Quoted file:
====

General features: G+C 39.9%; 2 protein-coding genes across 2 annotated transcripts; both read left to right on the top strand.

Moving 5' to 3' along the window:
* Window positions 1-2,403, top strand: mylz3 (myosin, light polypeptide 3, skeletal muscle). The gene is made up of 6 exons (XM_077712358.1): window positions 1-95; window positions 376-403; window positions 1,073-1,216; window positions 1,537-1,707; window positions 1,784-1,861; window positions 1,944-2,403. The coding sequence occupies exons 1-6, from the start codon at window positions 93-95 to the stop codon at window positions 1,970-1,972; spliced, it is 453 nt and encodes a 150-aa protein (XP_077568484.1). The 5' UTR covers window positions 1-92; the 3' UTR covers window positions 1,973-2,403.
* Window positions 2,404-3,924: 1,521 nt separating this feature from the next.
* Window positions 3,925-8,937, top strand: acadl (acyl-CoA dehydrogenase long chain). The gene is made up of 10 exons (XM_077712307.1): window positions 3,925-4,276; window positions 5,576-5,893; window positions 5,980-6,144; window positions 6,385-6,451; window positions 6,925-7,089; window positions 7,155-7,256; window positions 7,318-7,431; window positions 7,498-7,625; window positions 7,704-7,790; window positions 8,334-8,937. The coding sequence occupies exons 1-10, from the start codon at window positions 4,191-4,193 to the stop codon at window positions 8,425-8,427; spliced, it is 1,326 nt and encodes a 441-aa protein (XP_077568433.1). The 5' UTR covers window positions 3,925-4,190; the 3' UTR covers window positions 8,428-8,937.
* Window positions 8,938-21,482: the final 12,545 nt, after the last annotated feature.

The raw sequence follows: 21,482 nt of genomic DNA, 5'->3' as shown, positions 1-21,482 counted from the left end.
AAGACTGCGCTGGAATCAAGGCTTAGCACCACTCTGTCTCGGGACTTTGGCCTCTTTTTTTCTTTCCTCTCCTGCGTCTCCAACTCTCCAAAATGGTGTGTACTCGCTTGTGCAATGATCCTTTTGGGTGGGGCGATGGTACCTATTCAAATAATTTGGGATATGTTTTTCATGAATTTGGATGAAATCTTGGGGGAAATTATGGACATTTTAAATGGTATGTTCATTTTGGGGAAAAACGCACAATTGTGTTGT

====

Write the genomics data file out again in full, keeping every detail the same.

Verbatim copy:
General features: G+C 39.9%; 2 protein-coding genes across 2 annotated transcripts; both read left to right on the top strand.

Moving 5' to 3' along the window:
* Window positions 1-2,403, top strand: mylz3 (myosin, light polypeptide 3, skeletal muscle). The gene is made up of 6 exons (XM_077712358.1): window positions 1-95; window positions 376-403; window positions 1,073-1,216; window positions 1,537-1,707; window positions 1,784-1,861; window positions 1,944-2,403. The coding sequence occupies exons 1-6, from the start codon at window positions 93-95 to the stop codon at window positions 1,970-1,972; spliced, it is 453 nt and encodes a 150-aa protein (XP_077568484.1). The 5' UTR covers window positions 1-92; the 3' UTR covers window positions 1,973-2,403.
* Window positions 2,404-3,924: 1,521 nt separating this feature from the next.
* Window positions 3,925-8,937, top strand: acadl (acyl-CoA dehydrogenase long chain). The gene is made up of 10 exons (XM_077712307.1): window positions 3,925-4,276; window positions 5,576-5,893; window positions 5,980-6,144; window positions 6,385-6,451; window positions 6,925-7,089; window positions 7,155-7,256; window positions 7,318-7,431; window positions 7,498-7,625; window positions 7,704-7,790; window positions 8,334-8,937. The coding sequence occupies exons 1-10, from the start codon at window positions 4,191-4,193 to the stop codon at window positions 8,425-8,427; spliced, it is 1,326 nt and encodes a 441-aa protein (XP_077568433.1). The 5' UTR covers window positions 3,925-4,190; the 3' UTR covers window positions 8,428-8,937.
* Window positions 8,938-21,482: the final 12,545 nt, after the last annotated feature.

The raw sequence follows: 21,482 nt of genomic DNA, 5'->3' as shown, positions 1-21,482 counted from the left end.
AAGACTGCGCTGGAATCAAGGCTTAGCACCACTCTGTCTCGGGACTTTGGCCTCTTTTTTTCTTTCCTCTCCTGCGTCTCCAACTCTCCAAAATGGTGTGTACTCGCTTGTGCAATGATCCTTTTGGGTGGGGCGATGGTACCTATTCAAATAATTTGGGATATGTTTTTCATGAATTTGGATGAAATCTTGGGGGAAATTATGGACATTTTAAATGGTATGTTCATTTTGGGGAAAAACGCACAATTGTGTTGT